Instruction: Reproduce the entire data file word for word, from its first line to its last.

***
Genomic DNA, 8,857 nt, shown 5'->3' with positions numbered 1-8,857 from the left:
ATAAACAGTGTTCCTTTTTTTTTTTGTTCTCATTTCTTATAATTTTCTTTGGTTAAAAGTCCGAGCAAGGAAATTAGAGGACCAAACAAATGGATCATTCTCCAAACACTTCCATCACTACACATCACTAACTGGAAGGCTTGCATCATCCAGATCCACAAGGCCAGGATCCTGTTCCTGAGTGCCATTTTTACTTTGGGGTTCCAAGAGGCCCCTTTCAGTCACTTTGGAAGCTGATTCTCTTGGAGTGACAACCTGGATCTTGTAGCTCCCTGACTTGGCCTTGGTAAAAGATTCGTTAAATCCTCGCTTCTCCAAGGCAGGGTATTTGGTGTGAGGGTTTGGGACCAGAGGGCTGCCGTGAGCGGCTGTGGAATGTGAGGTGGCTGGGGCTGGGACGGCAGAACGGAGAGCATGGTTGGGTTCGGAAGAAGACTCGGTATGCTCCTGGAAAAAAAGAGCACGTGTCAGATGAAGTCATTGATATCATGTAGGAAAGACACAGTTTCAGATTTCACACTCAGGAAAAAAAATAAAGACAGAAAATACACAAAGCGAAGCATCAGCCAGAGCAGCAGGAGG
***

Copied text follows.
Genomic DNA, 8,857 nt, shown 5'->3' with positions numbered 1-8,857 from the left:
ATAAACAGTGTTCCTTTTTTTTTTTGTTCTCATTTCTTATAATTTTCTTTGGTTAAAAGTCCGAGCAAGGAAATTAGAGGACCAAACAAATGGATCATTCTCCAAACACTTCCATCACTACACATCACTAACTGGAAGGCTTGCATCATCCAGATCCACAAGGCCAGGATCCTGTTCCTGAGTGCCATTTTTACTTTGGGGTTCCAAGAGGCCCCTTTCAGTCACTTTGGAAGCTGATTCTCTTGGAGTGACAACCTGGATCTTGTAGCTCCCTGACTTGGCCTTGGTAAAAGATTCGTTAAATCCTCGCTTCTCCAAGGCAGGGTATTTGGTGTGAGGGTTTGGGACCAGAGGGCTGCCGTGAGCGGCTGTGGAATGTGAGGTGGCTGGGGCTGGGACGGCAGAACGGAGAGCATGGTTGGGTTCGGAAGAAGACTCGGTATGCTCCTGGAAAAAAAGAGCACGTGTCAGATGAAGTCATTGATATCATGTAGGAAAGACACAGTTTCAGATTTCACACTCAGGAAAAAAAATAAAGACAGAAAATACACAAAGCGAAGCATCAGCCAGAGCAGCAGGAGG